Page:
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Reframing Your Negative Thoughts About Public Speaking

By Sandy Lawrence on September 14, 2017 in Communication
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In my last few posts, we talked about the fear of public speaking, Do You Have a Fear of Public Speaking? and how telling yourself you can’t do something over and over affects your neural pathways and makes the negative things you say seem more real.  You can learn more about this in the post, Starve the Fear of Public Speaking

ReFraming Your Negative Thoughts

Building Your Confidence is Important

Building your confidence is important and comes from breaking through your fear and practicing reframing your thoughts.

It is super important to have identified all those negative excuses and messages you commonly send yourself in social occasions before you can begin to reframe them. If you’ve actually taken the time to write them down, it becomes much easier to recognize and stop them instantly, before they have time to push you down that old, familiar, slippery neural slope.

Write Them Down

Take the time to write them down, it becomes much easier to recognize and stop them instantly, before they have time to push you down that old, familiar, slippery neural slope.

Take a couple of days or weeks to do this. Carry a notebook or notes on your phone and write them down.  Learn to recognize negative self-messages in situations where you are faced with:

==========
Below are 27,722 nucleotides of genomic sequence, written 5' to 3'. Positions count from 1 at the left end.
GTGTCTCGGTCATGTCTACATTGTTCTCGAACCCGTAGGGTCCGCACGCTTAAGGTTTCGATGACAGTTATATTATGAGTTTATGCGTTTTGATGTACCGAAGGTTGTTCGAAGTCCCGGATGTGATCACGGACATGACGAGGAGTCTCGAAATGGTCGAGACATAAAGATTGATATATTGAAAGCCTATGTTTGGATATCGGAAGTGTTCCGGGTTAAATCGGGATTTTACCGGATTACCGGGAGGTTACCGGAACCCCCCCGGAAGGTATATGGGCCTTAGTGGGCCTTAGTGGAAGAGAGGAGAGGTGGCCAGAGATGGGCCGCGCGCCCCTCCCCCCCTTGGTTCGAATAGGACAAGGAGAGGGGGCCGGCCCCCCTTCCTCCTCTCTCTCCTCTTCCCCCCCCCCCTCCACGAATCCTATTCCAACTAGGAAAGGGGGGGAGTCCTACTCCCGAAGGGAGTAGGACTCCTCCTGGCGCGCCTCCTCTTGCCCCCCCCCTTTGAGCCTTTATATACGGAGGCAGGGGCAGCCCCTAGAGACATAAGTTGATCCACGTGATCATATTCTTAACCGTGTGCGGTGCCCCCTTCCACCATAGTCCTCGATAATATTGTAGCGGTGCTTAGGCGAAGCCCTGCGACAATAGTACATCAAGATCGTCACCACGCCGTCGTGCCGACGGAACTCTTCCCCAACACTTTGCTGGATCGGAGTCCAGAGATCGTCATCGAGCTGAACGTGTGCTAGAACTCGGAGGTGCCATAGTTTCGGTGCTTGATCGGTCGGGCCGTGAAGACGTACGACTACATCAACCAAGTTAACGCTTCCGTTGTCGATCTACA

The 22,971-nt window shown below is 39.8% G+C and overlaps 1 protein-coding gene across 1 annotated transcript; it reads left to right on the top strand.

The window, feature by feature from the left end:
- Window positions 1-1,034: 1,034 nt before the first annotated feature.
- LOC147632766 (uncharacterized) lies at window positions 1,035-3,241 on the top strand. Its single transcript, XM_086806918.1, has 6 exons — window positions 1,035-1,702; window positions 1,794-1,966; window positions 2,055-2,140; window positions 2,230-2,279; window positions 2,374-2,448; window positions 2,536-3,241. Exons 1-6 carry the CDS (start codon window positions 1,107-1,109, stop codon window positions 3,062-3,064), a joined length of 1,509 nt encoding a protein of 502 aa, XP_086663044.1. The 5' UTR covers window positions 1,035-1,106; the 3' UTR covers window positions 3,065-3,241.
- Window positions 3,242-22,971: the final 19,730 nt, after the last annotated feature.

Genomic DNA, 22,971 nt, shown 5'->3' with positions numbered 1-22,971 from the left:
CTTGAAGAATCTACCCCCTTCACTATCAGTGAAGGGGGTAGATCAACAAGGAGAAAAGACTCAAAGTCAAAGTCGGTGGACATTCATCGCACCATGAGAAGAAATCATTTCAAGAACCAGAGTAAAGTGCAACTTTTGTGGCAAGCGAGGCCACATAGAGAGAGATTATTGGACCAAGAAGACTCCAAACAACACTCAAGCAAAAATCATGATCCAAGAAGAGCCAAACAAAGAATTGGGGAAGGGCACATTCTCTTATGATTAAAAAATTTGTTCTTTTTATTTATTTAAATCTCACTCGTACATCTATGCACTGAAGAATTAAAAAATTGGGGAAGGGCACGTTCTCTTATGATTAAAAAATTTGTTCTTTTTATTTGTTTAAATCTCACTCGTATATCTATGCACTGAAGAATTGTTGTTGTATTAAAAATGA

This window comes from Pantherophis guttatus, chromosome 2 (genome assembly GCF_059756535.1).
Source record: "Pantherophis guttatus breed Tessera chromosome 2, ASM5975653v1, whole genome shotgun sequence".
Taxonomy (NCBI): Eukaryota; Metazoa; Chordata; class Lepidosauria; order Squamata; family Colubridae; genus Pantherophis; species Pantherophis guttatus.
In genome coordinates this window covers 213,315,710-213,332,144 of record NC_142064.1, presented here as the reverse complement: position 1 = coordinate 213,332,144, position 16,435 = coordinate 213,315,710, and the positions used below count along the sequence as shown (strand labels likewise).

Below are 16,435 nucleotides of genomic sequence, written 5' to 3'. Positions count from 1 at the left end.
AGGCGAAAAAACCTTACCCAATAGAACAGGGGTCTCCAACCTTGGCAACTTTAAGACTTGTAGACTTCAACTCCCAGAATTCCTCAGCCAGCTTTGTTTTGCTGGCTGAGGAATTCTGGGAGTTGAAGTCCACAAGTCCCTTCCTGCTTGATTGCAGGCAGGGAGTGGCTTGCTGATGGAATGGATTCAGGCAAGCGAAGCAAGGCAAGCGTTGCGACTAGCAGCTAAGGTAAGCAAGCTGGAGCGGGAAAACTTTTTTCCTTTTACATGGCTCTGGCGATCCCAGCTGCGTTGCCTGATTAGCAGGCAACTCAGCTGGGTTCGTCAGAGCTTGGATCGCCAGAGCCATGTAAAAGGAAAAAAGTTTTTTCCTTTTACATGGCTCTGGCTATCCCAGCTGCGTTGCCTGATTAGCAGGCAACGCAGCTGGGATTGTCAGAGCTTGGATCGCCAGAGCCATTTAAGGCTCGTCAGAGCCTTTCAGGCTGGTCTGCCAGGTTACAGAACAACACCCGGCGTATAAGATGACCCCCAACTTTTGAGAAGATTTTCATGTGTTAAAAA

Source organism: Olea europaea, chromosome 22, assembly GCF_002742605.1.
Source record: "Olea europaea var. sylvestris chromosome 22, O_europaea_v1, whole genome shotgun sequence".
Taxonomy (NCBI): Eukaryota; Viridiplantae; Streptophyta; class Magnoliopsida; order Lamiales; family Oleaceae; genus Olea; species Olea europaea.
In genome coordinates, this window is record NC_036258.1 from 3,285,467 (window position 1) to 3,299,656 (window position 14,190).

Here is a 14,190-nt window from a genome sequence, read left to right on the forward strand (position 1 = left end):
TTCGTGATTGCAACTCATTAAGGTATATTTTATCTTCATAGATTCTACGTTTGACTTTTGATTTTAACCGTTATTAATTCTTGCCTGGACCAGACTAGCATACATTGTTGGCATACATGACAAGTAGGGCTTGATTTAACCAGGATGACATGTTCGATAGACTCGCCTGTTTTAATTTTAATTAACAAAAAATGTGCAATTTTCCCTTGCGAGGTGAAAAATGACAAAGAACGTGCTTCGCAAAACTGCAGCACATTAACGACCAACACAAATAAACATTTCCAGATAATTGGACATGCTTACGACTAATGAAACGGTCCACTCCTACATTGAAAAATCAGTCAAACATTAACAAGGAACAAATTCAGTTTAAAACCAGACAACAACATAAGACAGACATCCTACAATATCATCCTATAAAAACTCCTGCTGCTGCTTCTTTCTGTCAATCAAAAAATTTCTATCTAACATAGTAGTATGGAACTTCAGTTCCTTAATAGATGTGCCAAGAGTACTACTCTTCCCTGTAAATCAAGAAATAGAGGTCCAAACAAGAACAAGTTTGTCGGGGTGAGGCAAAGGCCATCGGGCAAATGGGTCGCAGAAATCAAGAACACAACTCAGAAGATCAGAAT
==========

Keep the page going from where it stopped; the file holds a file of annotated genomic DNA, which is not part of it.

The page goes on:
• Speaking to a new person
  • Asking for something in an unfamiliar setting
  • Addressing workplace peers

If You Have A Business

If you run a service business and you have a phobia about public speaking, it’s a pretty sure bet you’re also uncomfortable talking to clients. This leads to:

  • Being overworked – You have trouble saying “no” or your impulse to please leads you to overbook.
  • Being underpaid – You are uncomfortable asking for what you are worth or raising your prices.

Even if you have a great relationship with your clients, confidence issues can still attack you in these areas.

Overcoming a fear of public speaking also involves overcoming a lack of confidence in communication.

A Secret

And here’s another secret:  Once you gain confidence and break bad habits, personal and business success tends to follow with surprising speed.

The key to getting there lies in learning to reframe your negative self-talk – as it happens.

What is Reframing?

Cognitive reframing is replacing negative things you say to yourself with positive statements.

To counteract these unwanted reinforcements, we should:

  • Analyze the negative statement
  • Test it for truth
  • Adjust it to a more realistic statement with a positive focus

Many people forget to test for truth.  Missing that step makes it more difficult to jump for negative statement to possitive affirmation. It leaves out the element of “proof” the mind needs in order to truly believe and accept the new, more positive statement.